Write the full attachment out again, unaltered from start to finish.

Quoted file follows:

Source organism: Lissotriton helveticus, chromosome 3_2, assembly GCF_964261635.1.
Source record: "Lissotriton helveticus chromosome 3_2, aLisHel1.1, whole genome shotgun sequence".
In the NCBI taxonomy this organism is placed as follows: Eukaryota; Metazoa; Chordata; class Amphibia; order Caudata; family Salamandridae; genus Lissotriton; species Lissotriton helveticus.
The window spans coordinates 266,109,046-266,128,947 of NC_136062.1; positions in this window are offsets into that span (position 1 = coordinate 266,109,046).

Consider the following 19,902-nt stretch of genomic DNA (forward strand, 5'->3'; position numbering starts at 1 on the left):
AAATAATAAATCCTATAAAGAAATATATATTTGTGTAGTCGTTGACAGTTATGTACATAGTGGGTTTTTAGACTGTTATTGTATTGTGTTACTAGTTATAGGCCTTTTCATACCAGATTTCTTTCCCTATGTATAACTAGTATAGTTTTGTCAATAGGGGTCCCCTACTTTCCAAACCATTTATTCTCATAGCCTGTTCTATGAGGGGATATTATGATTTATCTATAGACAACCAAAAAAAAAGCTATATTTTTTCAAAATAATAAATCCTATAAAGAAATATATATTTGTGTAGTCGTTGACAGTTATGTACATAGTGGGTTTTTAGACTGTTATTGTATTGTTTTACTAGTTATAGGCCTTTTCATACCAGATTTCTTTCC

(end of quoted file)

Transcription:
Source organism: Lissotriton helveticus, chromosome 3_2, assembly GCF_964261635.1.
Source record: "Lissotriton helveticus chromosome 3_2, aLisHel1.1, whole genome shotgun sequence".
In the NCBI taxonomy this organism is placed as follows: Eukaryota; Metazoa; Chordata; class Amphibia; order Caudata; family Salamandridae; genus Lissotriton; species Lissotriton helveticus.
The window spans coordinates 266,109,046-266,128,947 of NC_136062.1; positions in this window are offsets into that span (position 1 = coordinate 266,109,046).

Consider the following 19,902-nt stretch of genomic DNA (forward strand, 5'->3'; position numbering starts at 1 on the left):
AAATAATAAATCCTATAAAGAAATATATATTTGTGTAGTCGTTGACAGTTATGTACATAGTGGGTTTTTAGACTGTTATTGTATTGTGTTACTAGTTATAGGCCTTTTCATACCAGATTTCTTTCCCTATGTATAACTAGTATAGTTTTGTCAATAGGGGTCCCCTACTTTCCAAACCATTTATTCTCATAGCCTGTTCTATGAGGGGATATTATGATTTATCTATAGACAACCAAAAAAAAAGCTATATTTTTTCAAAATAATAAATCCTATAAAGAAATATATATTTGTGTAGTCGTTGACAGTTATGTACATAGTGGGTTTTTAGACTGTTATTGTATTGTTTTACTAGTTATAGGCCTTTTCATACCAGATTTCTTTCC